December 5, 2017 at 8:10 AM #56018
Dear Folks on the Forum………………
Seems I have come to a “plateau” . Three years ago, I knew nothing about the violin……oops pardon me……………the Fiddle. Since that time I have come a long way. I have reached and surpassed some “milestones”, but being self taught for the most part I have searched out everything I can find on the internet. It seems I have come to a “plateau” and can’t decide what I should be doing now to keep making progress and improving.
If anyone is interested, can you tell me what you have used as resources and books, in addition to BluegrassDaddy, that have been helpful to you in accomplishing your fiddle playing goals. What has helped you develop your skills as a fiddle player. Such things as dexterity, intonation, bowing control, etc.
Thanks for any input you may have, Larry
December 5, 2017 at 8:47 AM #56020
- This topic was modified 10 months ago by ljrock.
I hear ya…I guess it’s landmarks along our paths. I’m not good enough to even pretend to give pointers, but I’ve tried various practicing techniques, all self thought-up…lol…during my 8 years playing, or trying to play the fiddle. I rarely have time to practice these days, but when I do, one thing that helps me at this point is to creep along ridiculously slow, trying to hear exactly how the notes go from one to the other, and the best way to get there, then, go through faster than I like, trying out best ways to get from one note to the other. For instance, I’ve “played” Fisher’s Hornpipe since about my first month playing the fiddle…now, at eight years, I haven’t ever played it in front of anybody because I don’t feel like I’ve got it going right. So, since I’d rather use something that sounds more like music than a metronome, I use a site ( free….lol…anything I use is free $$$$) I found a long time ago where you can go slow or fast…has a sliding button to choose any speed…so when I can practice, I’ll take something like that Fisher’s Hornpipe and go crazy slow, then shift up to a speed where I like it, then go insanely fast…faster than I can manage….do it like that for a while, then slow it back down and just watch interesting things happen. I’ll find that site and link in case it might be helpful…I need to learn more stuff, which I do by playing along with John’s lessons and then with his slow version…usually takes several times through, or more, more than several…lol. But until I get some time to play, I’m just focusing on improving stuff I already kinda know…long answer, skimpy on ideas, but I know we all go through that on any instrument…hang on…sparks will ignite again before long!December 5, 2017 at 8:49 AM #56021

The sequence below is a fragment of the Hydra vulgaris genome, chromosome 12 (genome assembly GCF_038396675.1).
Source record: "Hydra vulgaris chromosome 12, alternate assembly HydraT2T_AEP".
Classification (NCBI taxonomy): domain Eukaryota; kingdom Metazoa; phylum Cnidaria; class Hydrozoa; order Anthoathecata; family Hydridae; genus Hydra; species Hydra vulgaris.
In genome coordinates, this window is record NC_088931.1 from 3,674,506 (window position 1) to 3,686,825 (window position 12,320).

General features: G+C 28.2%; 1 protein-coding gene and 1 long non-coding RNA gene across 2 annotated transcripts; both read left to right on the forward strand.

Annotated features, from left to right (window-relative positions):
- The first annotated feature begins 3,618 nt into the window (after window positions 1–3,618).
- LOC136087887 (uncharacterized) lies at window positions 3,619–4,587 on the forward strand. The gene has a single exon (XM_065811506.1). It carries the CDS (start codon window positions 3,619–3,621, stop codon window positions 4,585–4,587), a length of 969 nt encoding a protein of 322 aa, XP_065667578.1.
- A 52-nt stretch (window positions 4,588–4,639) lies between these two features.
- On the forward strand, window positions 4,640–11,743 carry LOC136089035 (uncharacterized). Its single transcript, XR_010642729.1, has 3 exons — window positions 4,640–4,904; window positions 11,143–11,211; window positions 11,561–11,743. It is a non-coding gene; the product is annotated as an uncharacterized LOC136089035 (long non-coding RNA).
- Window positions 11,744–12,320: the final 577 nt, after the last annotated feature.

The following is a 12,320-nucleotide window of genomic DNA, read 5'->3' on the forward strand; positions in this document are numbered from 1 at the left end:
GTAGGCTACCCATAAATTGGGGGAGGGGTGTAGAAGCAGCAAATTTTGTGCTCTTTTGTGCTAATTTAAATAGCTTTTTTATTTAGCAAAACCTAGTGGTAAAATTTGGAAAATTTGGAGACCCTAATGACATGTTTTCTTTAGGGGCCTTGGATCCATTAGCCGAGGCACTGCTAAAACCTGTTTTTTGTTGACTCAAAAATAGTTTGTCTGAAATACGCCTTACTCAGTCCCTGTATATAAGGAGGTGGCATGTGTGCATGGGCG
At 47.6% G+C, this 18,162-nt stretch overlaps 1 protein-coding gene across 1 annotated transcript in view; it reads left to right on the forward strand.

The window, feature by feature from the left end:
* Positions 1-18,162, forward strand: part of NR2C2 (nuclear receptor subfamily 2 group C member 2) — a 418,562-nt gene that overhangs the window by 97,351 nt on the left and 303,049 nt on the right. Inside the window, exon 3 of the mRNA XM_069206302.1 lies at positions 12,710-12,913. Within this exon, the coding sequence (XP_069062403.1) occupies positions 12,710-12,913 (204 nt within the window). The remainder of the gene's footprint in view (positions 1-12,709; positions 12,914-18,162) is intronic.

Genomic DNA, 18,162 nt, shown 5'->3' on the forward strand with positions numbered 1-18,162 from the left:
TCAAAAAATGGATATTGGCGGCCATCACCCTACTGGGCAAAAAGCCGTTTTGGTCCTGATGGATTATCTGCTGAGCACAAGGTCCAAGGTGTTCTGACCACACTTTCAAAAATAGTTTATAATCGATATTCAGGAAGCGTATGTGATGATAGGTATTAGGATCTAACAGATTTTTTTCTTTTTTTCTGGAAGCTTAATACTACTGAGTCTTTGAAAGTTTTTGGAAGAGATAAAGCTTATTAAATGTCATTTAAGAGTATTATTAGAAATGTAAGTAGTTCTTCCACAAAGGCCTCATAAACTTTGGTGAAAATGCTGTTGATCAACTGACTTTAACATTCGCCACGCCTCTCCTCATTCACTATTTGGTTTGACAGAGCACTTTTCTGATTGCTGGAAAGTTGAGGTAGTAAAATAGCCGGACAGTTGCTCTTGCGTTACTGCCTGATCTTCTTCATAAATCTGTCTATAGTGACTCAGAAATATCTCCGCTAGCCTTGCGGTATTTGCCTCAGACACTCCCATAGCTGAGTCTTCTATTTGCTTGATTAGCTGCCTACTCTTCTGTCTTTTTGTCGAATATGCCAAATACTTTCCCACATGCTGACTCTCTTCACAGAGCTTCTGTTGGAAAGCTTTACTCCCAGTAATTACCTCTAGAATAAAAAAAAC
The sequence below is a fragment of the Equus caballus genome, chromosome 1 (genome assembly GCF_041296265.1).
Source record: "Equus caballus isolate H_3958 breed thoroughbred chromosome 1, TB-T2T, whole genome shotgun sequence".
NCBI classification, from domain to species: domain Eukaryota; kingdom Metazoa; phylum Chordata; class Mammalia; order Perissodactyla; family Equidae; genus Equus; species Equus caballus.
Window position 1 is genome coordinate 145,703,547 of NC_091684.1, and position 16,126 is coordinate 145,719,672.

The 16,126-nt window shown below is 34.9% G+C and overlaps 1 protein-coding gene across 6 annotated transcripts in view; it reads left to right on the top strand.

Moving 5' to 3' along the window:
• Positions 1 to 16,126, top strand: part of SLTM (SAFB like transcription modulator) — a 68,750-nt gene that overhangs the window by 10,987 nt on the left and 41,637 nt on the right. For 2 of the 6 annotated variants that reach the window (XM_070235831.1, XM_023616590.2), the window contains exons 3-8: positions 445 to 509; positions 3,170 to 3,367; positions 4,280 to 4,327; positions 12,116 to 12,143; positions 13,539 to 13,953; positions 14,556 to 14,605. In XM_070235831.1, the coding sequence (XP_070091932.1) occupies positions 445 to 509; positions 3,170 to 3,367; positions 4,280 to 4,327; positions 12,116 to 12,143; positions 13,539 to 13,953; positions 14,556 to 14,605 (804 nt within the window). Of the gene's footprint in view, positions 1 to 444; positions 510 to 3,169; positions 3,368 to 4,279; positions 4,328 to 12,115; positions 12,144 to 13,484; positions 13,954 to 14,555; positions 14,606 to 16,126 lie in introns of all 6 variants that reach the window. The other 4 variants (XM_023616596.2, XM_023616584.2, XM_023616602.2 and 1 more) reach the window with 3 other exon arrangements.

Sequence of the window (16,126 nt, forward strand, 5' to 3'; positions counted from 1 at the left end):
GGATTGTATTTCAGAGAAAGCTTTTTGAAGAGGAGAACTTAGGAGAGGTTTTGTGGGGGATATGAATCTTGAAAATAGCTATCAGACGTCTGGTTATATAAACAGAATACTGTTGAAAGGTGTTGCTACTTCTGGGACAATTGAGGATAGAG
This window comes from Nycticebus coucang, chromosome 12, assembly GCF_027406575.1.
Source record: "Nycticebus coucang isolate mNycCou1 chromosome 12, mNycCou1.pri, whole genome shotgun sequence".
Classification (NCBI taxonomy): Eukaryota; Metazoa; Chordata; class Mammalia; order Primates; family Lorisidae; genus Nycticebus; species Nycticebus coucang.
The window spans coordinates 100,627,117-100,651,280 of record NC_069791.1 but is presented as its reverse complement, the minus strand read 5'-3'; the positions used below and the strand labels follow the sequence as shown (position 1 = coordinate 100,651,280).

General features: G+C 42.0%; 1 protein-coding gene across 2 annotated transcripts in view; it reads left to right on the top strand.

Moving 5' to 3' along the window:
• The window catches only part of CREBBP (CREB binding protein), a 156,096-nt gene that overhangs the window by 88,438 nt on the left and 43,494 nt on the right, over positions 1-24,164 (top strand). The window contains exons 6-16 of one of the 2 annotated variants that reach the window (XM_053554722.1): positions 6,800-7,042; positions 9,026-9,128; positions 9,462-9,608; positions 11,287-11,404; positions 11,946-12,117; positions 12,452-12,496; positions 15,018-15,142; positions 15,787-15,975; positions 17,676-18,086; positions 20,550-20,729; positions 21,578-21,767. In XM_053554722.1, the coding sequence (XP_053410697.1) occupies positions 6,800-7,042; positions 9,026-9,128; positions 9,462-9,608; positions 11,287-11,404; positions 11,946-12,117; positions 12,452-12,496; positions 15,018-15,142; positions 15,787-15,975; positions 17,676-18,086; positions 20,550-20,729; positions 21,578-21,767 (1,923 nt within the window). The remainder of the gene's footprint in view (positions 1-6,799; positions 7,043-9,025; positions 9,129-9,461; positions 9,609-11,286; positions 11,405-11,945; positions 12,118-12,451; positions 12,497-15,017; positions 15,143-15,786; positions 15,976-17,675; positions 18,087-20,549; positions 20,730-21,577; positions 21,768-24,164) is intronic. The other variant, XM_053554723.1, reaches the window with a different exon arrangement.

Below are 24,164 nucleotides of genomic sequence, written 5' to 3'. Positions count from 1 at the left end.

Here’s that site where you can slow way down or speed up backing tracks…December 5, 2017 at 9:05 AM #56024
Some encouraging words……………for working on my “slow bow” is something I have started on for the past week now. Like you I know some good tunes, but just aren’t ready for “prime time”. I “ain’t ” no young feller, so I know that I may be limited in just how far I can go. Played piano all my life and always been a “perfectionist”. So, maybe sometimes too hard on myself. Much appreciation for your thoughts.December 5, 2017 at 10:02 AM #56025
Attentive repetition on most anything short can help.
Pick a song you want to improve…pay it a few times and figure out what is giving you the most trouble…then just work on that small part until it is easier & faster than the rest of the tune.
I just recently got a little book of exercises to do for just what you are writing about. The Fiddler’s Friend. 40 exercises for fingers & bow. I like it because the exercises are based on common patterns used in fiddling.
Learning music is like a stairway…sometimes you’re on the step and sometimes you jam your toe on the riser.December 5, 2017 at 10:07 AM #56026
Already have the book, but your right. Repetition on difficult sections does help. Thank you.December 5, 2017 at 1:45 PM #56028
My fiddle journey is like ‘ A Tale of Two Cities” – the best of times and the worst of times. I make improvements, then plateau and get frustrated, then move ahead again. What seems to help: always keep playing. When frustrated, I’ll practice some and then just have fun playing tunes I already know. The main thing that has helped me is playing with others in a friendly environment. It keeps me moving forward. If things aren’t working right, I can step back and play simpler. If things are working good, I’ll try new licks or ornamentations I have been practicing. The constant feedback and fun playing with others is a great motivator.
JoeDecember 5, 2017 at 1:51 PM #56029
Larry….sounds like good advice so far.
Two things that really helped me at some low points: Just working on bowing. I would stand in front of a mirror and draw long bows from tip to tip on each string. I concentrated on keeping the bow straight. It helps reprogram the muscle memory. I watched my wrist dip down while the bow was at the tip and made my wrist point up to almost bump my nose when the bow was at the frog. I did not a bunch…very monotonous to everybody!! Then, I went to Loooong, short, short; Looooong, short, short. Same purpose….keep bow straight and watch my wrist. Then I found the good balance spot….for me, it was toward the top of half way. And, I just played fast little short notes to watch my wrist.